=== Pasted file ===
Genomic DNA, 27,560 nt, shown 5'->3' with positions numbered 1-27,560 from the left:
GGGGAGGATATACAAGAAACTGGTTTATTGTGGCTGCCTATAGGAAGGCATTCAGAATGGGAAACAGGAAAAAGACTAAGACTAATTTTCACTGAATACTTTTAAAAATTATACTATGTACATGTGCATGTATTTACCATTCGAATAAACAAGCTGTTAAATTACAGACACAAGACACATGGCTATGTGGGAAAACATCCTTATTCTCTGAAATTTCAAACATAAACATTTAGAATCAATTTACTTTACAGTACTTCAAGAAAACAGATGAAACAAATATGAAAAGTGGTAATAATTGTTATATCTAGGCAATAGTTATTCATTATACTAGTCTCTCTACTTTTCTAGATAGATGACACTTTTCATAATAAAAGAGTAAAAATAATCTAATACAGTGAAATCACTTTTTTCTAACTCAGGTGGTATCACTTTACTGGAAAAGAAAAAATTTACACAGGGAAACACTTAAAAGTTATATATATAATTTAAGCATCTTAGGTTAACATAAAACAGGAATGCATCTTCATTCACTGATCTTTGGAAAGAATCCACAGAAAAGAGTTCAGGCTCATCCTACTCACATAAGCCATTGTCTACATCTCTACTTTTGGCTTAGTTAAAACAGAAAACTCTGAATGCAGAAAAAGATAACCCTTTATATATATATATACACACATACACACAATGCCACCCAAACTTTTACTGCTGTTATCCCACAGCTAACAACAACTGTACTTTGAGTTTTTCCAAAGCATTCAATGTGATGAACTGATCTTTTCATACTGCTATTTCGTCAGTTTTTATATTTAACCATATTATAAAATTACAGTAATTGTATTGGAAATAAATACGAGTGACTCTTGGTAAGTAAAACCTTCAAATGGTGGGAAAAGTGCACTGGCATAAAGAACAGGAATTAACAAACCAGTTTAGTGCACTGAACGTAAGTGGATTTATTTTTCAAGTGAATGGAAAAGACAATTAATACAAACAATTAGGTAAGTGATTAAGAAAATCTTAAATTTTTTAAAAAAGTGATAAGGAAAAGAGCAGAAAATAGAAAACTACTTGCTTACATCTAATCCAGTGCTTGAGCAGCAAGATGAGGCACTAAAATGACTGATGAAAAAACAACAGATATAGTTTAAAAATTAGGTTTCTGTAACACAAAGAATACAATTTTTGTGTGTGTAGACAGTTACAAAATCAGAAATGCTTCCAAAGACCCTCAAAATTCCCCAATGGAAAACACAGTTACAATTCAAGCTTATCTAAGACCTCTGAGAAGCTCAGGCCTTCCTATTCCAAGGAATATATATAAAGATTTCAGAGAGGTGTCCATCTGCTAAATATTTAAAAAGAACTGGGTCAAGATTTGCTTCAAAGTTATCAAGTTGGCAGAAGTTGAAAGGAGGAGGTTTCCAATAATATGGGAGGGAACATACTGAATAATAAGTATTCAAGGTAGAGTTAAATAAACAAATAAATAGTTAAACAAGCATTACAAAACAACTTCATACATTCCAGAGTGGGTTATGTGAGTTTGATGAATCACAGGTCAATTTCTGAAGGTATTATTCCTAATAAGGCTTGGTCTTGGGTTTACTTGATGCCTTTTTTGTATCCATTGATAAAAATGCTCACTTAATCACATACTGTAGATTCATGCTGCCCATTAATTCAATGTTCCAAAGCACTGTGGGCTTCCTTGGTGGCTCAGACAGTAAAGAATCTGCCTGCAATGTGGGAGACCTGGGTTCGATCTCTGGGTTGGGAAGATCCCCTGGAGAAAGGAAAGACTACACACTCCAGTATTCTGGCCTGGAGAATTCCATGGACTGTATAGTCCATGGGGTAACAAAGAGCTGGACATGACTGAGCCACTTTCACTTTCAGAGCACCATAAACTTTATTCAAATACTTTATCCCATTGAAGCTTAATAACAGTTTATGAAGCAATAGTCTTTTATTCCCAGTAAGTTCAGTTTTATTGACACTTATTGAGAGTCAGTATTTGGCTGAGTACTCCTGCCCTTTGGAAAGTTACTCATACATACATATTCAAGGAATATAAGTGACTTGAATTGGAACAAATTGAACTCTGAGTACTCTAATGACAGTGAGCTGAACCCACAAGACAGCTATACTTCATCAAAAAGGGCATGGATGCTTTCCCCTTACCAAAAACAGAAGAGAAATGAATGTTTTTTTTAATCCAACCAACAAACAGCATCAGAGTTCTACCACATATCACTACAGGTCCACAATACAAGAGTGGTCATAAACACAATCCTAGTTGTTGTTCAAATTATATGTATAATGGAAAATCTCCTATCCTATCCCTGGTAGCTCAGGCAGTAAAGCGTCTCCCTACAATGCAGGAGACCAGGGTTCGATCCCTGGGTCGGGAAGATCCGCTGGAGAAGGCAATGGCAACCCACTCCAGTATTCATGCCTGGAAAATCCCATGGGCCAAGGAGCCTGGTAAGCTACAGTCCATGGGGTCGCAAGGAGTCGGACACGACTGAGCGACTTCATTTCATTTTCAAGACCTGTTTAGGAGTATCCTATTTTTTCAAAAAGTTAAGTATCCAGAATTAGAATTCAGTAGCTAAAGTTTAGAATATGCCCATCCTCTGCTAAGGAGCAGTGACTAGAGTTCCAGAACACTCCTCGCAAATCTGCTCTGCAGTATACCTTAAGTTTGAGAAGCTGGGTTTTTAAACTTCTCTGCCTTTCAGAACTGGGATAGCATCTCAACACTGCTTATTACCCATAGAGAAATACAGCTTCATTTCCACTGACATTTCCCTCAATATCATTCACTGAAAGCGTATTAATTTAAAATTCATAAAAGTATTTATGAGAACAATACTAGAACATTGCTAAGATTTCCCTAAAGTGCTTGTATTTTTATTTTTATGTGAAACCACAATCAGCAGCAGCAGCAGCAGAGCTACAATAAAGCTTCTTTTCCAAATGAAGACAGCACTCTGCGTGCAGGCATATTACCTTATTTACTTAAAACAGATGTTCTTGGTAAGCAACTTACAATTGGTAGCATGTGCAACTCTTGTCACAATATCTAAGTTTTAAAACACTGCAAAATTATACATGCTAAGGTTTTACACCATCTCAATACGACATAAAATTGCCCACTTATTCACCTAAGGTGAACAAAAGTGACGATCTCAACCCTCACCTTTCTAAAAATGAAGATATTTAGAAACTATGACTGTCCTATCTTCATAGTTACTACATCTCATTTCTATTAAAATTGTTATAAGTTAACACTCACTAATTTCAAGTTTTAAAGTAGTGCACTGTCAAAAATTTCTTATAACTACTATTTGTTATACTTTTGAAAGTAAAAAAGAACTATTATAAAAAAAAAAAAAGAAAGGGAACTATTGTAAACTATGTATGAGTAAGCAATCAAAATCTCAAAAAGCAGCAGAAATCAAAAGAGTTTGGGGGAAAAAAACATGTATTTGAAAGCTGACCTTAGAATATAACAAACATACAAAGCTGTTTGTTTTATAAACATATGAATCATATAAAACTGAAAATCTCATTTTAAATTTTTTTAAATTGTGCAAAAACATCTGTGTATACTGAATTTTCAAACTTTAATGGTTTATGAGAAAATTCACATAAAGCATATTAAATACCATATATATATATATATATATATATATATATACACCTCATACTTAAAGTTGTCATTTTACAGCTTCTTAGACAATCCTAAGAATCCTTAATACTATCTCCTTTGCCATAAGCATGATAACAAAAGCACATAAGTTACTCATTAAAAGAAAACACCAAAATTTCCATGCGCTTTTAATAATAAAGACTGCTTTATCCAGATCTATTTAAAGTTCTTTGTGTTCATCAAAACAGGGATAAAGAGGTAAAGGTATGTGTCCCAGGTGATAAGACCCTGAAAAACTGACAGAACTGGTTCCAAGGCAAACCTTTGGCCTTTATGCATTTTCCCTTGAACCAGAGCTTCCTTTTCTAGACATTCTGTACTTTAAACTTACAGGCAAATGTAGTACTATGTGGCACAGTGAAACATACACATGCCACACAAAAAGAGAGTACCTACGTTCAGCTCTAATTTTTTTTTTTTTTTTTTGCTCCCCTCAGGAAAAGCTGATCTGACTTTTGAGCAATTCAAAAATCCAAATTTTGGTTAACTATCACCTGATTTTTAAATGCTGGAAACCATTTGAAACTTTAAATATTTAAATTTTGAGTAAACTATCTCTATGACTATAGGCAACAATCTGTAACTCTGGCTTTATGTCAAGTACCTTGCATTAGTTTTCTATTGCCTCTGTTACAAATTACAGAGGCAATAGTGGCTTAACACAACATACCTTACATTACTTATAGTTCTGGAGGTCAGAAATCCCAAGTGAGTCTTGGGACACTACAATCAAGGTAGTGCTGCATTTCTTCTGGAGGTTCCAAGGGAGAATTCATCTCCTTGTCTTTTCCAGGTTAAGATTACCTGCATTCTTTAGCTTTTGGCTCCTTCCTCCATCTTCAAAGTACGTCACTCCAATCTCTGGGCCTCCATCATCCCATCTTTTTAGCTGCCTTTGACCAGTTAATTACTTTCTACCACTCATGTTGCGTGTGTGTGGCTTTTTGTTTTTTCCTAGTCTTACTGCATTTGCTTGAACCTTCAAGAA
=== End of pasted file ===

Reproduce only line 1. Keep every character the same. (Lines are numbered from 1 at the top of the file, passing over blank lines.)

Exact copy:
Genomic DNA, 27,560 nt, shown 5'->3' with positions numbered 1-27,560 from the left: